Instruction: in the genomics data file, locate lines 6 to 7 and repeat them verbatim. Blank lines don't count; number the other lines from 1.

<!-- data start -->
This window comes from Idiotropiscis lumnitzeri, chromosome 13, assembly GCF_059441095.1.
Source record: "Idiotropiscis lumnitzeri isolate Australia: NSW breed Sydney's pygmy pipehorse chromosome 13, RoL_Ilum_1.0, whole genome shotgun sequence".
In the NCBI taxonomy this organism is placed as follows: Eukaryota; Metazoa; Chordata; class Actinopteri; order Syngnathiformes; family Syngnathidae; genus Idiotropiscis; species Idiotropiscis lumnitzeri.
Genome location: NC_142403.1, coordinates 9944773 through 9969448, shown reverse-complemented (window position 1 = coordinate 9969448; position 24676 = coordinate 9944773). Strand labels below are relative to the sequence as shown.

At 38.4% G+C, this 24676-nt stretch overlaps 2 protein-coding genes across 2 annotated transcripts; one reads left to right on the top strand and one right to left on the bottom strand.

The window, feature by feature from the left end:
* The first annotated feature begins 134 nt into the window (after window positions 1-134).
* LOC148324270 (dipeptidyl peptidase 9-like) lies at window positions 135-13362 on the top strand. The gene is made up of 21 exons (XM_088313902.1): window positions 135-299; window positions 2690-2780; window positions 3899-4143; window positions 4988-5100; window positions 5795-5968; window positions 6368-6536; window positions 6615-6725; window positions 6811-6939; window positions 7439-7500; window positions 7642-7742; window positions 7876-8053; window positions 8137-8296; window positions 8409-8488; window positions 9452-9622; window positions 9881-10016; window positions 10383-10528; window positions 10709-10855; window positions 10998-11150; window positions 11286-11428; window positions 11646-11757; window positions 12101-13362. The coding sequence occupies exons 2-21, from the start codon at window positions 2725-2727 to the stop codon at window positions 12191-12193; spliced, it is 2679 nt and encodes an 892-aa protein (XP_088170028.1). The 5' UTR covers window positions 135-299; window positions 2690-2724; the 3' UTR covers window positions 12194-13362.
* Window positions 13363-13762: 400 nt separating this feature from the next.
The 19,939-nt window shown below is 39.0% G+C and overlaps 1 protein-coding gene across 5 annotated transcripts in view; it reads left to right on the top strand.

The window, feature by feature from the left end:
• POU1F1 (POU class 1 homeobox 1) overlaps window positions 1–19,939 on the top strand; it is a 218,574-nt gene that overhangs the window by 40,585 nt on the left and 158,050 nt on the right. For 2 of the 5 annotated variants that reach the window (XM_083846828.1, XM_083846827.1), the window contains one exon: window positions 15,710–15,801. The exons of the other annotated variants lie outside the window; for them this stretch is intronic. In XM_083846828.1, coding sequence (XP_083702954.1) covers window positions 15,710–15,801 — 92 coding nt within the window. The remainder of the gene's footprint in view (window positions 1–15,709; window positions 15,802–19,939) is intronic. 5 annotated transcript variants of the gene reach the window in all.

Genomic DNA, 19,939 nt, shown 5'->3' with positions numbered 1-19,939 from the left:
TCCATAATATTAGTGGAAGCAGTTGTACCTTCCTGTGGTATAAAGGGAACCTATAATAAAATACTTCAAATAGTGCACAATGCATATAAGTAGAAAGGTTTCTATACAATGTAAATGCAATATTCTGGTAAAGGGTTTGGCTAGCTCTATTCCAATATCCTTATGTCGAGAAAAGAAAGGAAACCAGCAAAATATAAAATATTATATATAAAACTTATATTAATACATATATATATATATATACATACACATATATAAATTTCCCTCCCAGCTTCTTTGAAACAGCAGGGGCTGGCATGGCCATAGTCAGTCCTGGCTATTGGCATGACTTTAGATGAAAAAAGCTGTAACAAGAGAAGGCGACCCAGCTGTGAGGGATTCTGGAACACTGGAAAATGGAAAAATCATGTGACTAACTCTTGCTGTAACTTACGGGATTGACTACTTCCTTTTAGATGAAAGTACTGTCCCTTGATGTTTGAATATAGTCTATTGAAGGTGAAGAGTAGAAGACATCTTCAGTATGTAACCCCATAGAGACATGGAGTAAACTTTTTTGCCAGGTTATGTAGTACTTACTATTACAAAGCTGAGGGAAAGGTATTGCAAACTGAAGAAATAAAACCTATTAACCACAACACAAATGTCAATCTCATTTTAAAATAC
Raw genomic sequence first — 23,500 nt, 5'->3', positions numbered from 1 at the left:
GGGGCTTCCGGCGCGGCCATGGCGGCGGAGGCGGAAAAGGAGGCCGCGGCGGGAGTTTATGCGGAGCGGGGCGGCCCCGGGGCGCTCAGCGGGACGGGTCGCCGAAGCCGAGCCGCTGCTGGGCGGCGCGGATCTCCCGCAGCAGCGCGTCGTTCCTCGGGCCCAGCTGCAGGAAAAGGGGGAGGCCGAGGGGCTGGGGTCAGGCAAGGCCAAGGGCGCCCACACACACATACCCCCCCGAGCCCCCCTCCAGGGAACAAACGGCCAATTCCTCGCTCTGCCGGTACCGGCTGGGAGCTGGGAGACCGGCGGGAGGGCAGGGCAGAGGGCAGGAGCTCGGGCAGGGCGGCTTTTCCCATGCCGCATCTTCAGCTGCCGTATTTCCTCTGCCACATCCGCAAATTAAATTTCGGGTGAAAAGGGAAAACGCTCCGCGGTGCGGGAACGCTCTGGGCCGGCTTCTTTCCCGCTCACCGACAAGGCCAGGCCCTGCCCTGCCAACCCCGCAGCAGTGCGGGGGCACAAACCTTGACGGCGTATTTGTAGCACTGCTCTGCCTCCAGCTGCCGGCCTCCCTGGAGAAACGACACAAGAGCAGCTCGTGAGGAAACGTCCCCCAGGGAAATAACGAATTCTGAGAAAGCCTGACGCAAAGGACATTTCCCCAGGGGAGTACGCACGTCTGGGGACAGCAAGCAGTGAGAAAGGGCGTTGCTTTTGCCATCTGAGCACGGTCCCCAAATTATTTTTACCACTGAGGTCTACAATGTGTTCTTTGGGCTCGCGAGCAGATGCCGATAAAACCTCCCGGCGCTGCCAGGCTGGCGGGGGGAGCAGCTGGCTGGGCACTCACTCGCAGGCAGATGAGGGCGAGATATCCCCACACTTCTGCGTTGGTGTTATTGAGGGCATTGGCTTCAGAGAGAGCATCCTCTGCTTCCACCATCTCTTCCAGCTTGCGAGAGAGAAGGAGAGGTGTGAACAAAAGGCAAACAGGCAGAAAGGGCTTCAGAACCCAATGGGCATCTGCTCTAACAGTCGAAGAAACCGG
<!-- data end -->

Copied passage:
The window, feature by feature from the left end:
* The first annotated feature begins 134 nt into the window (after window positions 1-134).